I see Zen as being logical and clearly explicable in terms of how our minds, bodies and spirits demonstrably operate, and not at all mystical, and nothing to do with gods or a God, though life may ultimately be a mystery.

Danah Zohar & Ian Marshall, whom I admire enormously for their work on spiritual intelligence, seem to see spiritual intelligence as some sort of deep inner heart of a flower which you find when all of its sepals and petals have been peeled away. Whereas I see it as one of three equally important intelligences that are essential to proper human functioning, and not at the top of a hierarchy or at the centre or the very heart of something. To me, IQ, EQ and SQ are simply three axes, all interlocking and all at right-angles, as it were, to one another.

I see Zen, not spiritual intelligence, as a word and a concept that’s capable of being described as the ultimate intelligence, in that I see it as a circle, or a halo, or a sphere of energy surrounding the sphere of the other 3 intelligences. The degree of Zen we possess and the size of its circle or halo, or whatever, depends on the length and strength of our three axes of intelligence - the extent to which we have developed them, engaged with them and habitually used them as we live and learn. Zen is only a perfect circle or sphere if we possess, develop, enlarge and use all of our intelligences, all three axes.

Zen is above all about just Being. Not being anything special, or different, or wonderful. Just being all that we potentially can be and ought to be. Just being what nature intended, and living life in harmony with our own natures and nature all around us. Surely just Being is a big enough challenge? To be enlightened is to become our true natural selves. And that’s not easy.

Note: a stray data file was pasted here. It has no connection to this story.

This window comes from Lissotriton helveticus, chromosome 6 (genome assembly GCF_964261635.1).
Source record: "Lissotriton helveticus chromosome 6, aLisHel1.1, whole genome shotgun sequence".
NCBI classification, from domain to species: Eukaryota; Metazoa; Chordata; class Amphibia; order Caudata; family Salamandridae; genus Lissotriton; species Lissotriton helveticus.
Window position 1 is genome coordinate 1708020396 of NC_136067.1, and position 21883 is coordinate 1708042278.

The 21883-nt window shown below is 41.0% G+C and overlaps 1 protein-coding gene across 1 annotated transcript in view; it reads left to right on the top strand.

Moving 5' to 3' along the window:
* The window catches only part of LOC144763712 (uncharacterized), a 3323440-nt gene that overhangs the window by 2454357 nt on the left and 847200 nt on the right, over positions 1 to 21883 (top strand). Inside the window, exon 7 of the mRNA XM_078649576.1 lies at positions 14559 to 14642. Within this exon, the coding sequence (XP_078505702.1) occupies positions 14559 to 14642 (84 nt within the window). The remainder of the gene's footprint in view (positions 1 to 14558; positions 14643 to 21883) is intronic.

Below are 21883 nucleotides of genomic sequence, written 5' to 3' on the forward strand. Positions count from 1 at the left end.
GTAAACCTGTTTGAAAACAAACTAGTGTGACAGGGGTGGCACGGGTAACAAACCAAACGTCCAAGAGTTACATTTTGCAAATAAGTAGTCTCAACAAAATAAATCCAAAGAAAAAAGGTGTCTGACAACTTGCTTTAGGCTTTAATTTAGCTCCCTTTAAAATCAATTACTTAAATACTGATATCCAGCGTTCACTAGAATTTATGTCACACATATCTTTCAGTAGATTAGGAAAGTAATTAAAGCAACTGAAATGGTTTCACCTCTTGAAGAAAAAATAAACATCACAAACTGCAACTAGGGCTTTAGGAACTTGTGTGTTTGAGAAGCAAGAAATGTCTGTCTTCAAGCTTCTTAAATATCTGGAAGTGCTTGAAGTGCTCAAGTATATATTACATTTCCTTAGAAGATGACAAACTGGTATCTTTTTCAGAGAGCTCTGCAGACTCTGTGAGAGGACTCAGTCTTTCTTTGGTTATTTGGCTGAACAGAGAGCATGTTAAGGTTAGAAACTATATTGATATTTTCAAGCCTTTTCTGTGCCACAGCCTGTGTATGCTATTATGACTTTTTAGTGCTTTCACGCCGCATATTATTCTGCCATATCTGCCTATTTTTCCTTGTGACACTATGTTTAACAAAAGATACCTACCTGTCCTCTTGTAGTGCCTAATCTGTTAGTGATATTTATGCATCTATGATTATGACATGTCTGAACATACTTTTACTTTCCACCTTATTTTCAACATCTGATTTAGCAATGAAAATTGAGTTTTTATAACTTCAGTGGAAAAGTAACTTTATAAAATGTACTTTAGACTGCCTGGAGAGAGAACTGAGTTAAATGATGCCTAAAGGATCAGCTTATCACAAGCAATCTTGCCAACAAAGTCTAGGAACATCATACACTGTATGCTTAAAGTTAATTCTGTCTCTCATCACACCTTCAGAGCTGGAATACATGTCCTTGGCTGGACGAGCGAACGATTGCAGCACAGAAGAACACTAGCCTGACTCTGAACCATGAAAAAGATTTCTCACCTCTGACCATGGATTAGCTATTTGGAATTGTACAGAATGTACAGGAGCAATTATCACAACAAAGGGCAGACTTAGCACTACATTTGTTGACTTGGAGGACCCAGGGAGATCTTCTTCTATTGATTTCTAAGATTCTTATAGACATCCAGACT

An interesting and perplexing aspect of their work in “Spiritual Intelligence” is Zohar & Marshall’s highlighting of the importance of the imagination, and then failing to really follow through on why and how it’s important. I really wanted to hear something about the practicalities of developing and using imagination to enable us to function better, both individually and collectively.

For instance, they say, on page 154, “In modern psychological terms we might best associate the centre of the self with the source of human imagination, with that deep place within the self from which we dream, or conceive the impossible or the not-yet-existent. In Zen Buddhism the centre is deeper still, a place beyond all imagining . . .

“The centre is a source within ourselves that is replete and inexhaustible and is itself the heart of some wider, perhaps sacred or divine reality. It is at once that which nourishes us and that through which we nourish our own creativity.”

To me, the centre of the self is simply the place where IQ, EQ and SQ intersect at right angles. All three intelligences are potentially engaged in any act of creativity. I don’t see this as being deep or mystical. It’s just logical and sensible, if you accept that there indeed are these three linked and intersecting continuums of intelligence, that is.

Creativity normally requires thought, intuition, passion, instinct, the use of the senses, and empathy. It also derives from Knowing, Feeling and Imagination.

The Plane of Imagination, as I see it, is very distinct from the Planes of Knowing and Feeling, which are to do with WHAT IS, rather than WHAT MIGHT BE. Imagination primarily concerns a combination of our intuition, our senses, our passion, and our empathy with others, and with our surroundings.

Zohar & Marshall quote from John Guarre’s Six Degrees of Separation:

“One of the great tragedies of our time is the death of the imagination. Because what else is paralysis?
I believe that the imagination is the passport we create to take us into the real world. [It] . . . is what is most uniquely us.